Sonar recently released their fourth album, Vortex, on RareNoiseRecords. The album is available from Amazon and others.
Sonar is comprised of members Stephan Thelen (guitar), Bernhard Wagner (guitar), Christian Kuntner (bass) and Manuel Pasquinelli (drums). David Torn joins the quartet on electric guitar, live-looping and manipulation.
The band’s previous release, Black Light, was a restrained examination of tritones, polyrhythms and minimalism with few melodic diversions. Vortex is not so dissimilar as to be unrecognizable, but it is a different beast. True, interlocking guitars and odd time signatures abound, but this time around the band rocks with a previously unheard emotional intensity. Torn’s melodic and subversive guitar incursions add a layer of unpredictability that moves the arrangements into new territory. The result is an album full of rhythmic complexity and sonic adventurism.
Torn produced and mixed the album, and it sounds excellent (albeit a trifle bass heavy). He’s managed to sculpt a compelling drum sound that enhances and defines the tone of the album. Thanks to judicious abuse of parallel drum buss compression, cymbals explode with shimmering sustain, while the kick, snare and toms remain tight and punchy. This type of aggressive drum processing would not work in a dense rock arrangement, but here it is the perfect counterpoint to the dry hard-panned staccato guitars and reductionist bass lines.
The album opens strong with “Part 44.” The dueling arpeggiated guitars recall the 80s incarnation of King Crimson in all the best ways. Kuntner's bass pulses authoritatively as Pasquinelli’s drum machine-like hi-hat pattern leans heavily into the beat. Torn’s guitar and live looping adds depth, color and melodic content. Around the 5 minute mark, with rhythmic squelchy bleeps of guitar feedback, Torn does what he does best and turns something unexpected into a signature theme. You can feel the excitement building in the studio as Kuntner, Pasquinelli and Torn absolutely let loose while Thelen and Wagner hold steady with metronomic precision.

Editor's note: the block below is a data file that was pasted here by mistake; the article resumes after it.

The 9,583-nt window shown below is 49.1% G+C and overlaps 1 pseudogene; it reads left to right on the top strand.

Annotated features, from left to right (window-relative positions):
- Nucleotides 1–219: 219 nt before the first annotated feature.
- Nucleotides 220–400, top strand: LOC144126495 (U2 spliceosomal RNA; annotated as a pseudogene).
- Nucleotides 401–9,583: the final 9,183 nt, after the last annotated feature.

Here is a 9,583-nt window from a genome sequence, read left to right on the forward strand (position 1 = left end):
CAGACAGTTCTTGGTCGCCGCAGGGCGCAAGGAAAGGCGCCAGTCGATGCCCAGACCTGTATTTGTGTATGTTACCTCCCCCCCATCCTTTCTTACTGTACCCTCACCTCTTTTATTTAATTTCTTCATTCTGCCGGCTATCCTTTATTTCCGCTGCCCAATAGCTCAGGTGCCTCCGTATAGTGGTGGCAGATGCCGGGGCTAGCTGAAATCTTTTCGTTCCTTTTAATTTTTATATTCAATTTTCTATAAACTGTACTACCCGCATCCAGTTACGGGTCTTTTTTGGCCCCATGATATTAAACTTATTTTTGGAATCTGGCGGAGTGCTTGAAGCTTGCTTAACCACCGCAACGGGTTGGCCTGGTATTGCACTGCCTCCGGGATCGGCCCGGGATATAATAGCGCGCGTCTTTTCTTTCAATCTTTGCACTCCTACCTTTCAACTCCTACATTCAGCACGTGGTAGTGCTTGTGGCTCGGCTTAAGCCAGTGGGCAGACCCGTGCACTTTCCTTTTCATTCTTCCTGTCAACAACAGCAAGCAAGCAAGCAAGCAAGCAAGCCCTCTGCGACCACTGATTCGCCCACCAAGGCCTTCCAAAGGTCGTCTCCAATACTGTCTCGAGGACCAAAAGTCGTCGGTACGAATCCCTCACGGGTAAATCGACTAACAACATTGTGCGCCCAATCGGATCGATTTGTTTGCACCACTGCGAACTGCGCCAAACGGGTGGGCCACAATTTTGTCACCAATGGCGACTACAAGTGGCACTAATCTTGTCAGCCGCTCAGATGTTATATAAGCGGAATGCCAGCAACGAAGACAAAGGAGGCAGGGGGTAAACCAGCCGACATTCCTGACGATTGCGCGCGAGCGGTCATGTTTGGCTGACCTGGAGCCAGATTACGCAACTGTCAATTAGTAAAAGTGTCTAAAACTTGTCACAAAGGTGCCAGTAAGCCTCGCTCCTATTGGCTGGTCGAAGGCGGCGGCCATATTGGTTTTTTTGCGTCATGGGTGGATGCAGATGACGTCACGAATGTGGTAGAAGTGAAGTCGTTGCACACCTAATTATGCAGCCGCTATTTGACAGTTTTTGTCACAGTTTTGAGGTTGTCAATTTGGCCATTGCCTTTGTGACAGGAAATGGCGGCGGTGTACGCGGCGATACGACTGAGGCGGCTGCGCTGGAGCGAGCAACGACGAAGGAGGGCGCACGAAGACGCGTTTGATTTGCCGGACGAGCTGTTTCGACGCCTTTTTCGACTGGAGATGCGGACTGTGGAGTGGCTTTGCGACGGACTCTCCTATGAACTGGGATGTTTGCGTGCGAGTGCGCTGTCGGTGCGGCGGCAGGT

“Red Shift” is a down tempo song with distinctive chordal ping-ponging guitar stabs, not unlike “Firepower” by David Sylvian and Robert Fripp. Kuntner’s bass is deep and powerful and Pasquinelli’s drums are open and relaxed. By the middle section, the arrangement is deconstructed to a sparse landscape of improvisation by Pasquinelli and Torn, while Kuntner and Wagner provide minimal structure. Thelen’s guitar eventually enters with sweeping and extended arpeggios.
“Wave And Particles” opens with tasteful rhythmic interplay between guitar and hi-hat, but it is Torn’s guitar-work that really stands out. His tone is fluid and slinky and his melodic use of a Digitech Whammy pedal, or perhaps delay time manipulation of his trusty Lexicon PCM-42, is inventive and fresh. Thelen and Wagner’s guitars are hypnotic with plenty of movement and harmonic development.
“Monolith” slowly develops from its origin of a burbling guitar loop and simple accented guitars. Bass and drums eventually join the orbiting rhythmic accents, reminiscent of a meter-bending live version of “Discipline” by King Crimson. Torn masterfully manipulates the harmonic structure of the song with full transposing chords and wild improvisation.
“Vortex” is propelled forward by a chunky guitar/bass groove which eventually gives way to Pasquinelli’s frenetic breakbeat drumming and Torn’s guitar antics. Unearthly guitar harmonics and a reverberated guitar melody by Thelen, Torn’s eerie guitar textures, and Pasquinelli’s cymbal rolls and screeches further define this signature piece.
The closing track,“Lookface!,” has a lilting, mysterious feel - as if a Martian reggae band was asked to write music for the title sequence of a James Bond film. The track eventually gives way to a sparse atmosphere of slapped guitar chords, cymbal flurries, and ambient guitar loops.
While many albums over 50 minutes in length tend to feel long in the tooth, Vortex, at 56:12 minutes, is an engaging listen and passes quickly. It is difficult to imagine how this album could be any better. Highly recommended.